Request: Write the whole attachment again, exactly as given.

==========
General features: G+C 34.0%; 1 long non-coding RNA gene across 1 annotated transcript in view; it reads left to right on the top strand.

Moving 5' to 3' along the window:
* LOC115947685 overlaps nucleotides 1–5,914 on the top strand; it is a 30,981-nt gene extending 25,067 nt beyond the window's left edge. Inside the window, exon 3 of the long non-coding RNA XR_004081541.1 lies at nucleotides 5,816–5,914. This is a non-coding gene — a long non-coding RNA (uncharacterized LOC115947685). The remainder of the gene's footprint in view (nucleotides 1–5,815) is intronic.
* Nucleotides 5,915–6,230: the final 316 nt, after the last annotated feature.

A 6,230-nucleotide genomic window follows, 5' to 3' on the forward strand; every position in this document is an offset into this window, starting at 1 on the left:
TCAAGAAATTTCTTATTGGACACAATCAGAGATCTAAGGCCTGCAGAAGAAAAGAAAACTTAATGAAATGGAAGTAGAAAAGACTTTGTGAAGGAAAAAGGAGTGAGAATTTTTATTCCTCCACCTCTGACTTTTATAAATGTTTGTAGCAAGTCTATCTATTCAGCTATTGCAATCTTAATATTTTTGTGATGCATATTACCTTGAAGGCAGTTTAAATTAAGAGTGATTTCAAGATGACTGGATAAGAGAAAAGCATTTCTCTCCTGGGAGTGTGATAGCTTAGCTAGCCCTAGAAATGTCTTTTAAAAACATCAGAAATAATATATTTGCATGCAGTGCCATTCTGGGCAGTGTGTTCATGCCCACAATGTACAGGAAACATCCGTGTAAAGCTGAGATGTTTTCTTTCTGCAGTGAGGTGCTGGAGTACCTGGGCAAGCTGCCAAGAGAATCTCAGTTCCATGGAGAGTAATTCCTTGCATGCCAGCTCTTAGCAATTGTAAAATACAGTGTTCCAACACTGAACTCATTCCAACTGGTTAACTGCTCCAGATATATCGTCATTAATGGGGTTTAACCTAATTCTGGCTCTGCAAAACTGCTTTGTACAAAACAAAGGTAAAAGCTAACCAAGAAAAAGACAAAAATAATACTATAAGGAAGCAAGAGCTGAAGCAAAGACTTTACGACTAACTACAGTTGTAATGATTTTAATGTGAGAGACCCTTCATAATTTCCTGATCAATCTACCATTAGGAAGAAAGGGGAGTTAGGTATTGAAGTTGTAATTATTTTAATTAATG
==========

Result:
General features: G+C 34.0%; 1 long non-coding RNA gene across 1 annotated transcript in view; it reads left to right on the top strand.

Moving 5' to 3' along the window:
* LOC115947685 overlaps nucleotides 1–5,914 on the top strand; it is a 30,981-nt gene extending 25,067 nt beyond the window's left edge. Inside the window, exon 3 of the long non-coding RNA XR_004081541.1 lies at nucleotides 5,816–5,914. This is a non-coding gene — a long non-coding RNA (uncharacterized LOC115947685). The remainder of the gene's footprint in view (nucleotides 1–5,815) is intronic.
* Nucleotides 5,915–6,230: the final 316 nt, after the last annotated feature.

A 6,230-nucleotide genomic window follows, 5' to 3' on the forward strand; every position in this document is an offset into this window, starting at 1 on the left:
TCAAGAAATTTCTTATTGGACACAATCAGAGATCTAAGGCCTGCAGAAGAAAAGAAAACTTAATGAAATGGAAGTAGAAAAGACTTTGTGAAGGAAAAAGGAGTGAGAATTTTTATTCCTCCACCTCTGACTTTTATAAATGTTTGTAGCAAGTCTATCTATTCAGCTATTGCAATCTTAATATTTTTGTGATGCATATTACCTTGAAGGCAGTTTAAATTAAGAGTGATTTCAAGATGACTGGATAAGAGAAAAGCATTTCTCTCCTGGGAGTGTGATAGCTTAGCTAGCCCTAGAAATGTCTTTTAAAAACATCAGAAATAATATATTTGCATGCAGTGCCATTCTGGGCAGTGTGTTCATGCCCACAATGTACAGGAAACATCCGTGTAAAGCTGAGATGTTTTCTTTCTGCAGTGAGGTGCTGGAGTACCTGGGCAAGCTGCCAAGAGAATCTCAGTTCCATGGAGAGTAATTCCTTGCATGCCAGCTCTTAGCAATTGTAAAATACAGTGTTCCAACACTGAACTCATTCCAACTGGTTAACTGCTCCAGATATATCGTCATTAATGGGGTTTAACCTAATTCTGGCTCTGCAAAACTGCTTTGTACAAAACAAAGGTAAAAGCTAACCAAGAAAAAGACAAAAATAATACTATAAGGAAGCAAGAGCTGAAGCAAAGACTTTACGACTAACTACAGTTGTAATGATTTTAATGTGAGAGACCCTTCATAATTTCCTGATCAATCTACCATTAGGAAGAAAGGGGAGTTAGGTATTGAAGTTGTAATTATTTTAATTAATG